French manners: One word that makes the whole world kin
December 27, 2012 § Leave a comment
On my first visit to Paris in 1989, French shop-assistants initially disconcerted me by saying Bonjour when I entered shops. They further surprised me by saying Au Revoir when I left without buying anything. It soon became clear that this greeting was nothing more than an acknowledgement of my presence in the shop: not a preliminary to forcing a sale.
Why was I so disconcerted by a greeting? Because I was used to something else. In Dublin, it was not customary for shop assistants to call out Good Morning or Hello. Assistants, in a clothes shop, might ask if they could help you but in a newsagents shop assistants were unlikely to proffer any help. There was no occasion to speak until you went to the counter to pay. So it was awkward, if I browsed but did not buy. Then, and the same applies today, I felt furtive leaving the shop. The shop assistant might have thought I had stolen something whereas if we had exchanged a greeting, we could have been at ease with each other.
Bonjour said the shop assistant, and Bonjour I said in reply. And later: Au Revoir said the shop assistant: Au Revoir, I said in reply
These words defined our relation. We both acknowledged each other but did not impose on each other. Going back to Irish shops, I missed this politeness.
The English and the Irish have not formulated a way of behaving towards strangers. For most of the time, strangers are merely strangers. But in lifts (elevators), strangers are uncomfortably close. We try not to catch their eye; we don’t know what to do: we wish the lift were empty.
One word is all it would take to dispel the tension.
Back in Autumn 1989, Marx Dormoy was where I lived. Marx Dormoy was no tourist’s idea of Paris. (I have recently seen it described as: Marx Dormoy, the real Paris of the people.) Did any native French people live there? I recollect mostly immigrants or Afro-French, hanging out in the streets, wearing casual clothes, more cool than chic, and life played out to the sound of Ghetto blasters. I might have been in a poor suburb of New York, so far did I seem from the world of the Sacré Coeur Basilica.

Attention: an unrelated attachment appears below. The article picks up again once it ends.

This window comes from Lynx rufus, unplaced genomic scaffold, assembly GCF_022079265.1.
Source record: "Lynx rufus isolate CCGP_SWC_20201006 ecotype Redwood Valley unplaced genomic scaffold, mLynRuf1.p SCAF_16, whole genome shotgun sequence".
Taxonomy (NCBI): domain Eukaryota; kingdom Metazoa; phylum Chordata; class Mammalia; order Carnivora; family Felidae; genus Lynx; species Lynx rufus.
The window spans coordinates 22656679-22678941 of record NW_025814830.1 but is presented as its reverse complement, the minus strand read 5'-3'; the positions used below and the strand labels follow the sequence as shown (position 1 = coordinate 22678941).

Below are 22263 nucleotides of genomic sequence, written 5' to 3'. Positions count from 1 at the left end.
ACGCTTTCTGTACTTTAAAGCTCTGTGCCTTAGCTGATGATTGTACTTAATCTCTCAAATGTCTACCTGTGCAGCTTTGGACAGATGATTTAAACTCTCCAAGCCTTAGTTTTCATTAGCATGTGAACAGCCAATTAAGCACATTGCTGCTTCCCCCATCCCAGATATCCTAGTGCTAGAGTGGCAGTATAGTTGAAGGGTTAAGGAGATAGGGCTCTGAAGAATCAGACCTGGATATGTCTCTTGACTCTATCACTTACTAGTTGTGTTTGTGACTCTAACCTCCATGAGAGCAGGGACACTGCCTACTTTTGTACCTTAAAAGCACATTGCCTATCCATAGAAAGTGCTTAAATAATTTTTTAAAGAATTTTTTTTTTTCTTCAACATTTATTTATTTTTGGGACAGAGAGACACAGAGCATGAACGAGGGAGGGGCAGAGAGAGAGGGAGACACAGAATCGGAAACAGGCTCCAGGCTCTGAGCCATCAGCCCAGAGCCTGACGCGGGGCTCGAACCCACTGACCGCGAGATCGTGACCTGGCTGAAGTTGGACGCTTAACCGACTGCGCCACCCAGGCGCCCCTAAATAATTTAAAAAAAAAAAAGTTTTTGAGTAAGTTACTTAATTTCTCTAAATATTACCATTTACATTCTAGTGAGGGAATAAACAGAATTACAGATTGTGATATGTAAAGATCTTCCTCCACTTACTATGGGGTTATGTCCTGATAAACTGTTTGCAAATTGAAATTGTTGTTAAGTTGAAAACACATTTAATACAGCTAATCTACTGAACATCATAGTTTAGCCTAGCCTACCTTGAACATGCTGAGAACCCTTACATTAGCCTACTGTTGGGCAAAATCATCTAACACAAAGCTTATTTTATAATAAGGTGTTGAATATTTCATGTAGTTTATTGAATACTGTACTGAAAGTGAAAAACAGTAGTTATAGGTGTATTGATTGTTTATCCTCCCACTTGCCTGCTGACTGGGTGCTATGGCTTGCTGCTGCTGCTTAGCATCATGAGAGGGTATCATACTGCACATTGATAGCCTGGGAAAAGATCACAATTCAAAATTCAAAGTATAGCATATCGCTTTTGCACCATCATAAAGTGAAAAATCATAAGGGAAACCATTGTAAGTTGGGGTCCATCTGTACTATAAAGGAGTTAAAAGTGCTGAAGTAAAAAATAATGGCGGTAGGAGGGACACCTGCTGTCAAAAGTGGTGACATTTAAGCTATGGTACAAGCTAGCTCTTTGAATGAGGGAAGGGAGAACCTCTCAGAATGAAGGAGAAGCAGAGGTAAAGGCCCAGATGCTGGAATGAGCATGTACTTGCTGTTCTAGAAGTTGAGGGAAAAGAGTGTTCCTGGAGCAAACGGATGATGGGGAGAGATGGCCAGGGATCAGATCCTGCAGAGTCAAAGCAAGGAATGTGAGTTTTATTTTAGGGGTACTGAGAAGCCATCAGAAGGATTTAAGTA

The flat I occupied was on the sixth, or perhaps the eight, floor of a block-like building without any beauty. One October day, I stepped into the lift, and wished straight away that I had not. I had been in bigger more crowded lifts (Covent Garden, London) but never in one where I was the only white female. An only female shut up, in a private lift in an obscure building in Paris, surrounded by tall African men.
So tall and similar did the men look to me that I wondered if they were as much strangers to each other as I was to them. Anything could have happened to me, and no one would have known. I hadn’t a friend in Paris. Who would have missed me?
The doors closed behind me. There was no getting out then. Had my apprehensions communicated themselves to those young men that loomed around me?
One or perhaps more of the young men said, Bonjour. Bonjour was not what I had expected, but it was what I wanted to hear more than anything else in the world. Bonjour in the lift meant the same as Bonjour in Paris shops: it was a golden word.
When the tall young man said Bonjour, he aligned himself with civilised members of society. He had acknowledged me but would trespass no further. Bonjour was a beginning and an end. No signed agreement, nor written guarantee could have given me the same sense of security as that greeting. I said Bonjour in reply. We all knew then where we stood. A world of civilisation was contained in one word: Bonjour.